Sunday, September 7, 2014

Failure is always an option.



I don't work as many hours as I use to but my work still drains almost everything I have. It's always hard to decide how much it needs, how much it takes, and how much I'm giving it. The former seems so large that the latter feels almost non-existent. The crux was that the less I had to give it, the more of a failure I felt like. I was certain if next time I just push harder I wouldn't fail.
That went on for a long time and caused no end of issues until I finally decided that there are just things that had to fail. Not that I would intentionally fail  or that it was inevitable just that if I piled so much on my plate something was going to fail. I started choosing where and what I was willing to fail. 

It was a hard transition but once I was sure I was making conscious, correct, choices on where/what I was willing to fail, I felt more in control. 


It wasn't easy, we're programmed to believe that any failure is in fact a failure of character.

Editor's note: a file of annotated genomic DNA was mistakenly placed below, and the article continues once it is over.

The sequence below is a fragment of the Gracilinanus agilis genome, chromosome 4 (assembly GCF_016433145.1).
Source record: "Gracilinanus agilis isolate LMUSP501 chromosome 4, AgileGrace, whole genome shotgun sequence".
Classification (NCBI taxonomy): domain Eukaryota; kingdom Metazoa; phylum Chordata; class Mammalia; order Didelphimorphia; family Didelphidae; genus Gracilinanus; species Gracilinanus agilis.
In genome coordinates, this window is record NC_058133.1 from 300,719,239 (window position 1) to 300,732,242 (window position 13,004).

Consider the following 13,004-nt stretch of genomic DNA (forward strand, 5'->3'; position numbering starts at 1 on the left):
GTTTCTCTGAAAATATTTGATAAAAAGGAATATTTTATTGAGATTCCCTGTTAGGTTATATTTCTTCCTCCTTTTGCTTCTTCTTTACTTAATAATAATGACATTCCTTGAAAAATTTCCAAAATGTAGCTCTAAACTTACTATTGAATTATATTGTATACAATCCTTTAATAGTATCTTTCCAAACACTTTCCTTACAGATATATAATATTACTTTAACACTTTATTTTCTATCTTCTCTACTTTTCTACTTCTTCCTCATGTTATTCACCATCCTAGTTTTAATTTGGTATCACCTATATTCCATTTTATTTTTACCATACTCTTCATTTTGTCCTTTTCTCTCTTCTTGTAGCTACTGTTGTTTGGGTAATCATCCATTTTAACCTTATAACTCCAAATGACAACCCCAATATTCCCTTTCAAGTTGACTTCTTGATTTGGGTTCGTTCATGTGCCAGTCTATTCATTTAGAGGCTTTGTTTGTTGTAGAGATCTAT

It also took some time to explain to my boss that so long as my plate was so full, that I would fail at some of my goals. I would try, I would leverage all I had but my resource, my internal resources, were just as finite as my time and that the passage of time did not replenish or bolster these resources.


So now we have discussions about how to manage my internal resources, and my to-do list prioritization discussion always factor in the relative acceptability of an item never being completed.


That being said, my work stresses me out to no end, and my to-do list of items that cannot fail gets longer every day, but being willing to make the conscious choice to fail at a goal, not because I lack the ability or drive, but because my internal resources are not infinite freed me from the mantra "If I don't succeed at all my endeavors, I am a total failure."